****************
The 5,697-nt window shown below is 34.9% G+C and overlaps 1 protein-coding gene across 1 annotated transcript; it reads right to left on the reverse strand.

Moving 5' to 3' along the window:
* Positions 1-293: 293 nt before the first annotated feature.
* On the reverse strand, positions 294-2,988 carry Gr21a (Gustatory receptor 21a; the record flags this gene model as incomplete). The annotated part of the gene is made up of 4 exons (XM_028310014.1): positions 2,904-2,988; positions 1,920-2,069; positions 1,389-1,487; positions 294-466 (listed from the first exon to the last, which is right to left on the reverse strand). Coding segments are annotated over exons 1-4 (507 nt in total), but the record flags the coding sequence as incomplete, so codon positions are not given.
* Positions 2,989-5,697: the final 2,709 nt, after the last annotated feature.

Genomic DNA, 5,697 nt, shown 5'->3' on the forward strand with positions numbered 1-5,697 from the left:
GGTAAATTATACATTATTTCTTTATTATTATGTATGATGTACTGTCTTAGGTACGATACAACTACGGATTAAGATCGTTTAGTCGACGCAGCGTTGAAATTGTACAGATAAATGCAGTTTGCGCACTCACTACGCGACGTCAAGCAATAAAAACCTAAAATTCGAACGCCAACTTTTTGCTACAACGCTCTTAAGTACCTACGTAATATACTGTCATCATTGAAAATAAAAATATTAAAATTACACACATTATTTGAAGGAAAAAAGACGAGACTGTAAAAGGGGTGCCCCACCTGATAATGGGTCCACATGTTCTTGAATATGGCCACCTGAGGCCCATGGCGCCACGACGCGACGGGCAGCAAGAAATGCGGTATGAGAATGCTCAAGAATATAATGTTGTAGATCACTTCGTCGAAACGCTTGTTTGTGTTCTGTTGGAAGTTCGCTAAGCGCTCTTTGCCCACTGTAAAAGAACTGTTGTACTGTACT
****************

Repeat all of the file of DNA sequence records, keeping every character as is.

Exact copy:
The 5,697-nt window shown below is 34.9% G+C and overlaps 1 protein-coding gene across 1 annotated transcript; it reads right to left on the reverse strand.

Moving 5' to 3' along the window:
* Positions 1-293: 293 nt before the first annotated feature.
* On the reverse strand, positions 294-2,988 carry Gr21a (Gustatory receptor 21a; the record flags this gene model as incomplete). The annotated part of the gene is made up of 4 exons (XM_028310014.1): positions 2,904-2,988; positions 1,920-2,069; positions 1,389-1,487; positions 294-466 (listed from the first exon to the last, which is right to left on the reverse strand). Coding segments are annotated over exons 1-4 (507 nt in total), but the record flags the coding sequence as incomplete, so codon positions are not given.
* Positions 2,989-5,697: the final 2,709 nt, after the last annotated feature.

Genomic DNA, 5,697 nt, shown 5'->3' on the forward strand with positions numbered 1-5,697 from the left:
GGTAAATTATACATTATTTCTTTATTATTATGTATGATGTACTGTCTTAGGTACGATACAACTACGGATTAAGATCGTTTAGTCGACGCAGCGTTGAAATTGTACAGATAAATGCAGTTTGCGCACTCACTACGCGACGTCAAGCAATAAAAACCTAAAATTCGAACGCCAACTTTTTGCTACAACGCTCTTAAGTACCTACGTAATATACTGTCATCATTGAAAATAAAAATATTAAAATTACACACATTATTTGAAGGAAAAAAGACGAGACTGTAAAAGGGGTGCCCCACCTGATAATGGGTCCACATGTTCTTGAATATGGCCACCTGAGGCCCATGGCGCCACGACGCGACGGGCAGCAAGAAATGCGGTATGAGAATGCTCAAGAATATAATGTTGTAGATCACTTCGTCGAAACGCTTGTTTGTGTTCTGTTGGAAGTTCGCTAAGCGCTCTTTGCCCACTGTAAAAGAACTGTTGTACTGTACT